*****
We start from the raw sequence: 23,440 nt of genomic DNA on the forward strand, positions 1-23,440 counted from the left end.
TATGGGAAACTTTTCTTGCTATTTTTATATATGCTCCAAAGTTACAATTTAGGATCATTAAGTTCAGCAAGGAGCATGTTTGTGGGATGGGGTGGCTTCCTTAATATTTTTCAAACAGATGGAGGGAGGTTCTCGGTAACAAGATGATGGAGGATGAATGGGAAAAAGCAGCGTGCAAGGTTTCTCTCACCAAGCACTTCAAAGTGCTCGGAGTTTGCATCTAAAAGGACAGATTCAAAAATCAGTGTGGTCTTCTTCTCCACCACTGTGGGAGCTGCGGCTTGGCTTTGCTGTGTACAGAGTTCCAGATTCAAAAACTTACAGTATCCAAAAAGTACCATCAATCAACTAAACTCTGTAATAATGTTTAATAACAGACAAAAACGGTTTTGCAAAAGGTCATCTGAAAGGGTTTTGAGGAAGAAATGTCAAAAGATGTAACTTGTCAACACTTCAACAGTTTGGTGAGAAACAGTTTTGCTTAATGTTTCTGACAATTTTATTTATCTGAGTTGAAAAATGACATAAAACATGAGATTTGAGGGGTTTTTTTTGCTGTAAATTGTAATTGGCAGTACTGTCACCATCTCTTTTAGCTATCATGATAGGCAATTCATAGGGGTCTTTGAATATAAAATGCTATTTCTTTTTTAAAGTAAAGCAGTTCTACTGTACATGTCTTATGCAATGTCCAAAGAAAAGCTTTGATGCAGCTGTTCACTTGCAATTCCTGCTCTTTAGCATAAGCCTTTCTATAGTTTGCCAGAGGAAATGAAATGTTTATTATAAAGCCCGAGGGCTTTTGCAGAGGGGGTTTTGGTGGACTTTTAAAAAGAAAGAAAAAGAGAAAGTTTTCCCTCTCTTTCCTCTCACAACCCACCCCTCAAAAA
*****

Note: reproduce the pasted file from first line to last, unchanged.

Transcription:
We start from the raw sequence: 23,440 nt of genomic DNA on the forward strand, positions 1-23,440 counted from the left end.
TATGGGAAACTTTTCTTGCTATTTTTATATATGCTCCAAAGTTACAATTTAGGATCATTAAGTTCAGCAAGGAGCATGTTTGTGGGATGGGGTGGCTTCCTTAATATTTTTCAAACAGATGGAGGGAGGTTCTCGGTAACAAGATGATGGAGGATGAATGGGAAAAAGCAGCGTGCAAGGTTTCTCTCACCAAGCACTTCAAAGTGCTCGGAGTTTGCATCTAAAAGGACAGATTCAAAAATCAGTGTGGTCTTCTTCTCCACCACTGTGGGAGCTGCGGCTTGGCTTTGCTGTGTACAGAGTTCCAGATTCAAAAACTTACAGTATCCAAAAAGTACCATCAATCAACTAAACTCTGTAATAATGTTTAATAACAGACAAAAACGGTTTTGCAAAAGGTCATCTGAAAGGGTTTTGAGGAAGAAATGTCAAAAGATGTAACTTGTCAACACTTCAACAGTTTGGTGAGAAACAGTTTTGCTTAATGTTTCTGACAATTTTATTTATCTGAGTTGAAAAATGACATAAAACATGAGATTTGAGGGGTTTTTTTTGCTGTAAATTGTAATTGGCAGTACTGTCACCATCTCTTTTAGCTATCATGATAGGCAATTCATAGGGGTCTTTGAATATAAAATGCTATTTCTTTTTTAAAGTAAAGCAGTTCTACTGTACATGTCTTATGCAATGTCCAAAGAAAAGCTTTGATGCAGCTGTTCACTTGCAATTCCTGCTCTTTAGCATAAGCCTTTCTATAGTTTGCCAGAGGAAATGAAATGTTTATTATAAAGCCCGAGGGCTTTTGCAGAGGGGGTTTTGGTGGACTTTTAAAAAGAAAGAAAAAGAGAAAGTTTTCCCTCTCTTTCCTCTCACAACCCACCCCTCAAAAA